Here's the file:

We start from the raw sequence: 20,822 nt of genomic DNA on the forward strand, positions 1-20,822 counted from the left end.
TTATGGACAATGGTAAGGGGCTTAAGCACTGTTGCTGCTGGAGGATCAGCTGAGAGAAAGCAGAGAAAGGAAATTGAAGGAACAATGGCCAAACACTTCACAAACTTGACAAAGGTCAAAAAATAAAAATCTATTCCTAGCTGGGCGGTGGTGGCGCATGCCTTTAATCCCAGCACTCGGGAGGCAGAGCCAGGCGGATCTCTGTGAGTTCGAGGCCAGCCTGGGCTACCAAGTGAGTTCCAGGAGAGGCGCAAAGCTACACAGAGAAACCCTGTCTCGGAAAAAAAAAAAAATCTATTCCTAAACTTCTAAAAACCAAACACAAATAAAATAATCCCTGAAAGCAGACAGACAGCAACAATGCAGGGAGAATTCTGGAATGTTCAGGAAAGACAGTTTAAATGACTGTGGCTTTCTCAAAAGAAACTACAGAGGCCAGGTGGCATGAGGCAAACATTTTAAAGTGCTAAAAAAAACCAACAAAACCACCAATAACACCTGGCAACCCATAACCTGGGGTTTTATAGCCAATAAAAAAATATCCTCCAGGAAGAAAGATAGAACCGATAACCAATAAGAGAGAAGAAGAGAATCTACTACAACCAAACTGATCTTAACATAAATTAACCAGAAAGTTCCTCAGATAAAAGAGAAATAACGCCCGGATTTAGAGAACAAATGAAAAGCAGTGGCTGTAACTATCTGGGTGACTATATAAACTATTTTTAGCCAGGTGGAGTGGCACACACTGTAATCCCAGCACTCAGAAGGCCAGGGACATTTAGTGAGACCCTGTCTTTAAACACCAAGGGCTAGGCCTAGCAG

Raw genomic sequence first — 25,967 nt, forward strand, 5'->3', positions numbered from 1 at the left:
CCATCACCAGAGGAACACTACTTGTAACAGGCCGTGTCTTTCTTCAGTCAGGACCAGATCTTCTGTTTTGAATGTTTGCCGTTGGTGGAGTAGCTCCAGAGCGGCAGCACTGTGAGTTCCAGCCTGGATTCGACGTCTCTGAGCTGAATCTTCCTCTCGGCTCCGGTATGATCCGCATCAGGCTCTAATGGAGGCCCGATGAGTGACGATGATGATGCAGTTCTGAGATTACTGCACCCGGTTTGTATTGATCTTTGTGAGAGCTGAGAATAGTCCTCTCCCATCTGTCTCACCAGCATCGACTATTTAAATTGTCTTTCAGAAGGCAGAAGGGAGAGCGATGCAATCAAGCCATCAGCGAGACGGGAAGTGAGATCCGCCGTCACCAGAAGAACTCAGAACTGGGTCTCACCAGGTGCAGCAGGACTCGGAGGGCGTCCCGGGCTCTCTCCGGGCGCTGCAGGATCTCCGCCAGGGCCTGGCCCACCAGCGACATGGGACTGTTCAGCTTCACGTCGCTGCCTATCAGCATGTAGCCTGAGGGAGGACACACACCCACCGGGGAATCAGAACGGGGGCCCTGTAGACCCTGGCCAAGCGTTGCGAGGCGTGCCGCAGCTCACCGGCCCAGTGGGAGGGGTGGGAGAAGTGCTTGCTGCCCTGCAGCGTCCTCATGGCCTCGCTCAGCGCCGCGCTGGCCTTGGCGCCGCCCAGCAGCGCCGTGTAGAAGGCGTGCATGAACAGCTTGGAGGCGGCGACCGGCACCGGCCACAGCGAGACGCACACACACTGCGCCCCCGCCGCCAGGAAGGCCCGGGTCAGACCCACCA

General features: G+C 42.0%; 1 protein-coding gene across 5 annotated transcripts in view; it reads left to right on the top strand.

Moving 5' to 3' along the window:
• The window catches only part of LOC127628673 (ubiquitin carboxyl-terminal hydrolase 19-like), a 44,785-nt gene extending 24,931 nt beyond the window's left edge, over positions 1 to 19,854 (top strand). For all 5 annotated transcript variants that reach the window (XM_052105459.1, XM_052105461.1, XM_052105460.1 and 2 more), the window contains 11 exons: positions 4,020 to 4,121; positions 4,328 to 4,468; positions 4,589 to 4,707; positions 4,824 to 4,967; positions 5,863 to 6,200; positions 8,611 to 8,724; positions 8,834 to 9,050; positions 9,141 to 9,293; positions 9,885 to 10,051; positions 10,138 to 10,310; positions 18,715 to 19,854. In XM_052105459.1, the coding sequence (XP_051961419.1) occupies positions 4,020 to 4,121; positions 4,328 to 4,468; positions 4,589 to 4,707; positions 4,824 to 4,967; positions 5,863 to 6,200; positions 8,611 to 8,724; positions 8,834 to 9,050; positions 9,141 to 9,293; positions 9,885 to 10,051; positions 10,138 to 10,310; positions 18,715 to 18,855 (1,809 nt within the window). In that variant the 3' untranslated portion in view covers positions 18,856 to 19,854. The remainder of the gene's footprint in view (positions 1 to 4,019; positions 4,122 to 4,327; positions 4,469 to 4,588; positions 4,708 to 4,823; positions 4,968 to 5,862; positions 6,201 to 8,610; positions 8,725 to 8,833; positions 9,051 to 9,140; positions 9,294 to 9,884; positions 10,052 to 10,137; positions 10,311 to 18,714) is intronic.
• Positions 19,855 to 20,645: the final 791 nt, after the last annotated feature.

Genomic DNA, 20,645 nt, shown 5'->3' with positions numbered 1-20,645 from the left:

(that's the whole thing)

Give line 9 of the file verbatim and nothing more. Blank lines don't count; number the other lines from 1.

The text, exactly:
Genomic DNA, 20,645 nt, shown 5'->3' with positions numbered 1-20,645 from the left: